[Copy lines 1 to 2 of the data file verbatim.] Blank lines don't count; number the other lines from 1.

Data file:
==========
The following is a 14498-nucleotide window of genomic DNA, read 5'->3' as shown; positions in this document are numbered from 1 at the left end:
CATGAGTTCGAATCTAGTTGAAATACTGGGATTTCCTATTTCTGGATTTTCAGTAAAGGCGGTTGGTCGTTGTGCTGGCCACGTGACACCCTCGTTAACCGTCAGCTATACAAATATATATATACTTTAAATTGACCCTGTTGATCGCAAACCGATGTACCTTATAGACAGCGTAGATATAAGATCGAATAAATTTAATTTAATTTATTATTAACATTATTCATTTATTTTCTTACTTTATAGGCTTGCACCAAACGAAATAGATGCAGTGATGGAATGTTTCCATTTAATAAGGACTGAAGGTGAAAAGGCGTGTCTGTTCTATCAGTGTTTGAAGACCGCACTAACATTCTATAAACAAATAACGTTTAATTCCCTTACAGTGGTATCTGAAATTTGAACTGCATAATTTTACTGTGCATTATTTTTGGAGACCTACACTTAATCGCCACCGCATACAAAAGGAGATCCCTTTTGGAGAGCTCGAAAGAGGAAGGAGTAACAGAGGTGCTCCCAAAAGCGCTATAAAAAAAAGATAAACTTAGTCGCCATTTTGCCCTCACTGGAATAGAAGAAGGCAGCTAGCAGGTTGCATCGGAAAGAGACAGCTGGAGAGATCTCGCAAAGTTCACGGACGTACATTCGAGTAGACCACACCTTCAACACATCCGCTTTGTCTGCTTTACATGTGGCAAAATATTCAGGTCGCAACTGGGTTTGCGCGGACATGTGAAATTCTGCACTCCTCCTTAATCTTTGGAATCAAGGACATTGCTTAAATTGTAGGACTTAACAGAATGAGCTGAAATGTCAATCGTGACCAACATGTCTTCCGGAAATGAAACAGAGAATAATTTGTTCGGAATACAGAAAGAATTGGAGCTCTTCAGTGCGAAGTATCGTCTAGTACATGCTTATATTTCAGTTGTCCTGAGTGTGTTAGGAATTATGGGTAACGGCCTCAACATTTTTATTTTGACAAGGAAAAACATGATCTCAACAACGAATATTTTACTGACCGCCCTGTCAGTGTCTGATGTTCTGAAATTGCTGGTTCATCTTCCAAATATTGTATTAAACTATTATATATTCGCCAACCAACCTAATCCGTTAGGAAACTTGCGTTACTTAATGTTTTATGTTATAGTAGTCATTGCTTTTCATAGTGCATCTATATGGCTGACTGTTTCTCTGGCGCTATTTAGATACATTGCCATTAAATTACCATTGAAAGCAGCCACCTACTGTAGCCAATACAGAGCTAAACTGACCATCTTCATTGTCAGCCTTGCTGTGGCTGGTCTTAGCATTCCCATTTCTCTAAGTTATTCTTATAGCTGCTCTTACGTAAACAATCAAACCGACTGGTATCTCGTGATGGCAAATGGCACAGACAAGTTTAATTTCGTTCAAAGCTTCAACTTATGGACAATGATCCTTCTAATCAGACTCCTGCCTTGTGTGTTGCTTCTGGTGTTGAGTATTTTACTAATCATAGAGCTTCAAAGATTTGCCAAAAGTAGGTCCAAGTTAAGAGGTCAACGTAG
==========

The following is a 14498-nucleotide window of genomic DNA, read 5'->3' as shown; positions in this document are numbered from 1 at the left end:
CATGAGTTCGAATCTAGTTGAAATACTGGGATTTCCTATTTCTGGATTTTCAGTAAAGGCGGTTGGTCGTTGTGCTGGCCACGTGACACCCTCGTTAACCGTCAGCTATACAAATATATATATACTTTAAATTGACCCTGTTGATCGCAAACCGATGTACCTTATAGACAGCGTAGATATAAGATCGAATAAATTTAATTTAATTTATTATTAACATTATTCATTTATTTTCTTACTTTATAGGCTTGCACCAAACGAAATAGATGCAGTGATGGAATGTTTCCATTTAATAAGGACTGAAGGTGAAAAGGCGTGTCTGTTCTATCAGTGTTTGAAGACCGCACTAACATTCTATAAACAAATAACGTTTAATTCCCTTACAGTGGTATCTGAAATTTGAACTGCATAATTTTACTGTGCATTATTTTTGGAGACCTACACTTAATCGCCACCGCATACAAAAGGAGATCCCTTTTGGAGAGCTCGAAAGAGGAAGGAGTAACAGAGGTGCTCCCAAAAGCGCTATAAAAAAAAGATAAACTTAGTCGCCATTTTGCCCTCACTGGAATAGAAGAAGGCAGCTAGCAGGTTGCATCGGAAAGAGACAGCTGGAGAGATCTCGCAAAGTTCACGGACGTACATTCGAGTAGACCACACCTTCAACACATCCGCTTTGTCTGCTTTACATGTGGCAAAATATTCAGGTCGCAACTGGGTTTGCGCGGACATGTGAAATTCTGCACTCCTCCTTAATCTTTGGAATCAAGGACATTGCTTAAATTGTAGGACTTAACAGAATGAGCTGAAATGTCAATCGTGACCAACATGTCTTCCGGAAATGAAACAGAGAATAATTTGTTCGGAATACAGAAAGAATTGGAGCTCTTCAGTGCGAAGTATCGTCTAGTACATGCTTATATTTCAGTTGTCCTGAGTGTGTTAGGAATTATGGGTAACGGCCTCAACATTTTTATTTTGACAAGGAAAAACATGATCTCAACAACGAATATTTTACTGACCGCCCTGTCAGTGTCTGATGTTCTGAAATTGCTGGTTCATCTTCCAAATATTGTATTAAACTATTATATATTCGCCAACCAACCTAATCCGTTAGGAAACTTGCGTTACTTAATGTTTTATGTTATAGTAGTCATTGCTTTTCATAGTGCATCTATATGGCTGACTGTTTCTCTGGCGCTATTTAGATACATTGCCATTAAATTACCATTGAAAGCAGCCACCTACTGTAGCCAATACAGAGCTAAACTGACCATCTTCATTGTCAGCCTTGCTGTGGCTGGTCTTAGCATTCCCATTTCTCTAAGTTATTCTTATAGCTGCTCTTACGTAAACAATCAAACCGACTGGTATCTCGTGATGGCAAATGGCACAGACAAGTTTAATTTCGTTCAAAGCTTCAACTTATGGACAATGATCCTTCTAATCAGACTCCTGCCTTGTGTGTTGCTTCTGGTGTTGAGTATTTTACTAATCATAGAGCTTCAAAGATTTGCCAAAAGTAGGTCCAAGTTAAGAGGTCAACGTAG